The park’s most famous (and adorable) monkey is Central American squirrel monkey (Saimiri oerstedii). Once common in Costa Rica and Panama, squirrel monkeys are now endangered. Much of their former range has been destroyed due to deforestation. Today squirrel monkeys live only in the rainforest around Manuel Antonio and Corcovado National Park.

Howler monkey costa rica

Mantled howler monkeys (Alouatta palliata) are another common sight. Their booming roar is one of Costa Rica’s most memorable sounds. Lasting 4 – 5 seconds, it is audible from several kilometers away, even through dense jungle. Despite this intimidating roar, howler monkeys spend most of their time napping on tree branches.

White-faced Capuchin Monkey, Costa Rica

White-faced capuchin monkeys (Cebus capucinus) are the most commonly spotted monkeys in Manuel Antonio National Park. That’s because they have no fear of humans, and they delight in stealing visitors’ food. Watch out! White-faced monkeys are the smartest monkeys in Costa Rica. They’ve even learned how to open backpacks.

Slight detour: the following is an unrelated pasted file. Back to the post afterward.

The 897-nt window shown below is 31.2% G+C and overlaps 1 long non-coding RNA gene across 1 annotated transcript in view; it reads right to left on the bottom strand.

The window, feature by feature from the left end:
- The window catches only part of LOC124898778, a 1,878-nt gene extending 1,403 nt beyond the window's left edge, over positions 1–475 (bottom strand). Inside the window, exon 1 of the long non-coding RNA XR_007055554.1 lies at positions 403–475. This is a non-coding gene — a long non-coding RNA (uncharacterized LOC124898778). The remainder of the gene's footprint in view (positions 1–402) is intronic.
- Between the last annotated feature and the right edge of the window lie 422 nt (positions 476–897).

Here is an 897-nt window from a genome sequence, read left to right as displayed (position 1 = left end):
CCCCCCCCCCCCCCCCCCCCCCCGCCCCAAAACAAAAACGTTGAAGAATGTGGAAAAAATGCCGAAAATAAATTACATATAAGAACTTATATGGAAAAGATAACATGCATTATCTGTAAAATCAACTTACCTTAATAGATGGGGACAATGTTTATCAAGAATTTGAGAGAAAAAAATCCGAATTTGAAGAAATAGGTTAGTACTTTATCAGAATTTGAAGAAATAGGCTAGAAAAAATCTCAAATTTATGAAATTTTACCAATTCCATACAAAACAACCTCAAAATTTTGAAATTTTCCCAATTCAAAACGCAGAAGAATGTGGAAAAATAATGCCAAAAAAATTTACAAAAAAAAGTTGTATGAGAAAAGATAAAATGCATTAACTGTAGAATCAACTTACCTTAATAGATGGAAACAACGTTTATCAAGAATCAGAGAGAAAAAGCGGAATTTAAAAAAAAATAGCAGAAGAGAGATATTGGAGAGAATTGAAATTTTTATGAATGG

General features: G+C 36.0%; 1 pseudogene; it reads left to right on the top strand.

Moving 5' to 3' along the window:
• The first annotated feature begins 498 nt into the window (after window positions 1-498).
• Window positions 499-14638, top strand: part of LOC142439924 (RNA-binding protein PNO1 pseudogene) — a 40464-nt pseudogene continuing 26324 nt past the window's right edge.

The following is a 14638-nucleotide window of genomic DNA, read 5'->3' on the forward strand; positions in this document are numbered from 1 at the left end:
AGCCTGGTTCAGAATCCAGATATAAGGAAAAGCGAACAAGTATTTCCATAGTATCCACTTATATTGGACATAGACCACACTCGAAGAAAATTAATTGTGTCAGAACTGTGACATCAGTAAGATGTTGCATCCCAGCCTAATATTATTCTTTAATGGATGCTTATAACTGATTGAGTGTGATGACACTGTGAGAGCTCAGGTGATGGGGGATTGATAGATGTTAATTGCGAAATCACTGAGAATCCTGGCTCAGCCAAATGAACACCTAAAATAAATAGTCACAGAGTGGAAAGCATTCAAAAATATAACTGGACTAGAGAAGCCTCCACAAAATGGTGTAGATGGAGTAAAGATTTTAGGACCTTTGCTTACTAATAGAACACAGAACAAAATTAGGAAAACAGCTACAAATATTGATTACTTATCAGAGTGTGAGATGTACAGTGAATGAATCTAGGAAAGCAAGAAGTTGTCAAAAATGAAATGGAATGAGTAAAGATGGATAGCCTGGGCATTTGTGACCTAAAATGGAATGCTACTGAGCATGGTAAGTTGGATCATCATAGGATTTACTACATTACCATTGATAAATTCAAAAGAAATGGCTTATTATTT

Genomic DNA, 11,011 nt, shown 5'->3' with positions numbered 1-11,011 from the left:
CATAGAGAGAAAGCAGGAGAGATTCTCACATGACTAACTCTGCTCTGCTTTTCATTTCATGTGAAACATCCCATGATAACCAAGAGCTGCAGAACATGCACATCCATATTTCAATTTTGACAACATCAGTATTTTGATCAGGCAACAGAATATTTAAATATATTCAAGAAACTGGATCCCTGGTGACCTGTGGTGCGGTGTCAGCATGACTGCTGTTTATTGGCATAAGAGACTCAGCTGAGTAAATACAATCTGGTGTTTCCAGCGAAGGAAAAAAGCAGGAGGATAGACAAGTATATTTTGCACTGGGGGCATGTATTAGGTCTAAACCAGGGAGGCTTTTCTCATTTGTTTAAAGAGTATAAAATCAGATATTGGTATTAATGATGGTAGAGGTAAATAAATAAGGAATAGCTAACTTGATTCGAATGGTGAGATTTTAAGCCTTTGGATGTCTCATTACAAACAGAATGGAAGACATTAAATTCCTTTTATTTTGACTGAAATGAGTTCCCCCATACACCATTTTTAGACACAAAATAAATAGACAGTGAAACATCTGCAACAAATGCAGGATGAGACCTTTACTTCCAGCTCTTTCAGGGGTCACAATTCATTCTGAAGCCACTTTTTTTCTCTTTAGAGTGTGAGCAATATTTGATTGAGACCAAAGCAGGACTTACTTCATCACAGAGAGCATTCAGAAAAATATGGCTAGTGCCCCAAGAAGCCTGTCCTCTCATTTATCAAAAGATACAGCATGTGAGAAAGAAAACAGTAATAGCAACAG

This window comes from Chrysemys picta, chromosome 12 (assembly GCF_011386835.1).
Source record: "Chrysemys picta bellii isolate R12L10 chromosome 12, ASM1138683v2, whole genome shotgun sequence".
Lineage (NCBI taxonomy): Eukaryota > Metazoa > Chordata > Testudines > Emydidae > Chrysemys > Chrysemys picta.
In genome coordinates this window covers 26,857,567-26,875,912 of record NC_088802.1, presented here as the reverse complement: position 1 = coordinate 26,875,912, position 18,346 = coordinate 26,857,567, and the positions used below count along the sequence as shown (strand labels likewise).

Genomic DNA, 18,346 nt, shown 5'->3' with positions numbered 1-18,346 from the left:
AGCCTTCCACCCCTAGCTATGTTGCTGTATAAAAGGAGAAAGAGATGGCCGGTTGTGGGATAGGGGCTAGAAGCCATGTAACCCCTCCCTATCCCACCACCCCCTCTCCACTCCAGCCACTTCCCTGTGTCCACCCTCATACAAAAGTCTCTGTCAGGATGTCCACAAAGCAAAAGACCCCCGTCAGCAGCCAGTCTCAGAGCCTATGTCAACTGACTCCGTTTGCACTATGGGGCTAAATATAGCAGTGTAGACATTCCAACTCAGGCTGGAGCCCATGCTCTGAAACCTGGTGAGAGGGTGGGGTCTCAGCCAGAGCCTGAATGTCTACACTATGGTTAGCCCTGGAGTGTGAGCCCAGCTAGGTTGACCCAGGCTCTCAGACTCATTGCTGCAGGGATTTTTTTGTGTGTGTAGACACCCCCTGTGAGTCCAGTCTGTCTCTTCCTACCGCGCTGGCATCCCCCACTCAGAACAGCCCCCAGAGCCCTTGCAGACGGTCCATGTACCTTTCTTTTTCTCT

The only Costa Rican monkey species not found in Manuel Antonio is the Spider monkey (Ateles geoffroyi).

Three-toed sloth, Manuel Antonio, Costa Rica


Both two-toed sloths (Choloepus hoffmanni) and three-toed sloths(Bradypus variegatus) dangle from the trees in Manuel Antonio National Park. Famous for their slow motion lifestyles, sloths are called osos perezosos (“lazy bears”) in Spanish.

To conserve energy, sloths have the lowest body temperature of any mammal. They are vegetarians that digest leaves, branches and twigs through a process of bacterial fermentation. Their multi-chamber stomachs can take up to a month to digest low-nutrient plant matter.

Chestnut-mandibled toucan, Costa Rica


There are over 180 bird species in Manuel Antonio National Park, including:

• Chestnut-mandibled toucan (Ramphastos ambiguus)
• Brown pelican (Pelecanus occidentalis)
• Mangrove hummingbird (Amazilia boucardi)
• Fiery-billed aracari (Pteroglossus frantzii)
• Magnificent frigatebird (Fregata magnificens)
• Red-legged honeycreeper (Cyanerpes cyaneus)